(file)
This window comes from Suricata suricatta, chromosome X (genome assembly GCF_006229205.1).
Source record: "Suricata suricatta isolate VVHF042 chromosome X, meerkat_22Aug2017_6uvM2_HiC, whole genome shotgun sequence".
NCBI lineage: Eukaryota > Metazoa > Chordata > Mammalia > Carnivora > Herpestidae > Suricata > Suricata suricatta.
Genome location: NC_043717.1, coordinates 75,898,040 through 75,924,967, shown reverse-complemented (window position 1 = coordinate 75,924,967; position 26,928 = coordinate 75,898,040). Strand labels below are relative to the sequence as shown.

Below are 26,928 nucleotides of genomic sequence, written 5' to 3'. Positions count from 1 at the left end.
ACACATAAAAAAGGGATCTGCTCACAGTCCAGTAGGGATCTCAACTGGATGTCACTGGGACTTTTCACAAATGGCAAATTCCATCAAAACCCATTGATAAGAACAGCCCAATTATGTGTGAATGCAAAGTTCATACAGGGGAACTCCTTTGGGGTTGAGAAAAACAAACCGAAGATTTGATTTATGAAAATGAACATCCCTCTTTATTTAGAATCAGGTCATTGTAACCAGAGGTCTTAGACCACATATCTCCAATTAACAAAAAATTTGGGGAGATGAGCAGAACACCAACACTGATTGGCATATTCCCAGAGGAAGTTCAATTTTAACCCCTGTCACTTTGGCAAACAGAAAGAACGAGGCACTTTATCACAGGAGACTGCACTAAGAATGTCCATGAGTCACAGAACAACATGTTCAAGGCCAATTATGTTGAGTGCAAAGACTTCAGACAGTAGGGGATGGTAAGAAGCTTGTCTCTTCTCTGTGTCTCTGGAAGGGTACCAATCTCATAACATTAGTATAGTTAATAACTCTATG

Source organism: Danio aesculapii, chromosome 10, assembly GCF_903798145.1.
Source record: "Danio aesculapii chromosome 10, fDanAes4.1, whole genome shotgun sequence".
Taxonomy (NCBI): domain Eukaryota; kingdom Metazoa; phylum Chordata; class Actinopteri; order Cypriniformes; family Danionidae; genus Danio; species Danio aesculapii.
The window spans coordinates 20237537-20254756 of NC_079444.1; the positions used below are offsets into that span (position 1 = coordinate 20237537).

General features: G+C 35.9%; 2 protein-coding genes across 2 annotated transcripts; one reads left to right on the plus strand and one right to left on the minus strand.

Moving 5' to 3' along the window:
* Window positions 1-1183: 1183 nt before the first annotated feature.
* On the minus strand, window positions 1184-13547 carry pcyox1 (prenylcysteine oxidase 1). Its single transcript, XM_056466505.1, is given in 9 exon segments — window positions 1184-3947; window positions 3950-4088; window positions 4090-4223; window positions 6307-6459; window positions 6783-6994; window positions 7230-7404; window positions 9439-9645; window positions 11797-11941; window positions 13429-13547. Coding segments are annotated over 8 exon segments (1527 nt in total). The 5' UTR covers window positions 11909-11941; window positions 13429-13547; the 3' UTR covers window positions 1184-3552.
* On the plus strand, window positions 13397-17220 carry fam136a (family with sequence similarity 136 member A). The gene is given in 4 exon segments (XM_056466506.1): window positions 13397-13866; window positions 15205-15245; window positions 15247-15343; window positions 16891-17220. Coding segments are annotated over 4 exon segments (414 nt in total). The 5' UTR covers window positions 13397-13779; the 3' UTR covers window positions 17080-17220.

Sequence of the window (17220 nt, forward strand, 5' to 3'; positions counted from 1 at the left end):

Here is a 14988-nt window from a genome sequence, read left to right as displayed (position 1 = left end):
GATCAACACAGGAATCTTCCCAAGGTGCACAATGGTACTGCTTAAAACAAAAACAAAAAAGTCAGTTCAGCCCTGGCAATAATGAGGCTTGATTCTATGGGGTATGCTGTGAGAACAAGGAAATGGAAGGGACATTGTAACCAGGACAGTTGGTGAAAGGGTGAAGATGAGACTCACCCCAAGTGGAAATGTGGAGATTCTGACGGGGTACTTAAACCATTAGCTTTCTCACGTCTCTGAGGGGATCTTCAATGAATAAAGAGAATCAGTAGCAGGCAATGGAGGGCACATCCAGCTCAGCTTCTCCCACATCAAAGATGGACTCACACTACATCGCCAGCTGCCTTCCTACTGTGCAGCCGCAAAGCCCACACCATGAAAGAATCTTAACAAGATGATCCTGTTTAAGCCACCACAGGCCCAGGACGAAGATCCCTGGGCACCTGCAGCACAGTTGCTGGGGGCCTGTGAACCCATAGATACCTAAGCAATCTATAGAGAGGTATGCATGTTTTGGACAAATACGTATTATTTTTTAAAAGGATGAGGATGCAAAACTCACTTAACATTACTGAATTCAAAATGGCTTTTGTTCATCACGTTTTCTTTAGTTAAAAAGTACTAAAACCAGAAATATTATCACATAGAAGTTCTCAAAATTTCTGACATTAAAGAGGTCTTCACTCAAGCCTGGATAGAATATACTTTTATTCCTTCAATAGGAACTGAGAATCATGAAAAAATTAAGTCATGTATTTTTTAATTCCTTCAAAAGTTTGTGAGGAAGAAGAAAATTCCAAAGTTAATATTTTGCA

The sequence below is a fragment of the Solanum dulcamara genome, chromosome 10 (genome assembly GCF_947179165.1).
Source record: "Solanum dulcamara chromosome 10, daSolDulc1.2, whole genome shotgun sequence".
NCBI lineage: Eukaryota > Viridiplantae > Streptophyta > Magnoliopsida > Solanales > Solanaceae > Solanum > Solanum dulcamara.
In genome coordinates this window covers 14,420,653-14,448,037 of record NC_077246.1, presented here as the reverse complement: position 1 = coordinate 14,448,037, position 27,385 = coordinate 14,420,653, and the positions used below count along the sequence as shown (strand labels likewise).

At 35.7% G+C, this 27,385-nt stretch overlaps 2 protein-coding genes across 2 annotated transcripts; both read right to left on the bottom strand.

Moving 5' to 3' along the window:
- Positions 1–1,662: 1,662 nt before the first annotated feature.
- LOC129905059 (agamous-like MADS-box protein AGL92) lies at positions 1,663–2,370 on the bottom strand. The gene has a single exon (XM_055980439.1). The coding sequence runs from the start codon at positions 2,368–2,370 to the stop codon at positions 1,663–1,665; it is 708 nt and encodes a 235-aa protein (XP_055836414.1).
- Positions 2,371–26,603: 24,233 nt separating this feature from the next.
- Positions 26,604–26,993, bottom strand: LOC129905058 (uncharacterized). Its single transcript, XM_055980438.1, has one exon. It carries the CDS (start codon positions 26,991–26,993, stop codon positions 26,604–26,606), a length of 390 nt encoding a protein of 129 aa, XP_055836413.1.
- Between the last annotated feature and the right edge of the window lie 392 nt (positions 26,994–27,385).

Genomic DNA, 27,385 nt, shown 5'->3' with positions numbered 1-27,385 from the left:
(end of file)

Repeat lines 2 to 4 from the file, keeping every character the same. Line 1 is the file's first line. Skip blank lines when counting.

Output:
Source record: "Suricata suricatta isolate VVHF042 chromosome X, meerkat_22Aug2017_6uvM2_HiC, whole genome shotgun sequence".
NCBI lineage: Eukaryota > Metazoa > Chordata > Mammalia > Carnivora > Herpestidae > Suricata > Suricata suricatta.
Genome location: NC_043717.1, coordinates 75,898,040 through 75,924,967, shown reverse-complemented (window position 1 = coordinate 75,924,967; position 26,928 = coordinate 75,898,040). Strand labels below are relative to the sequence as shown.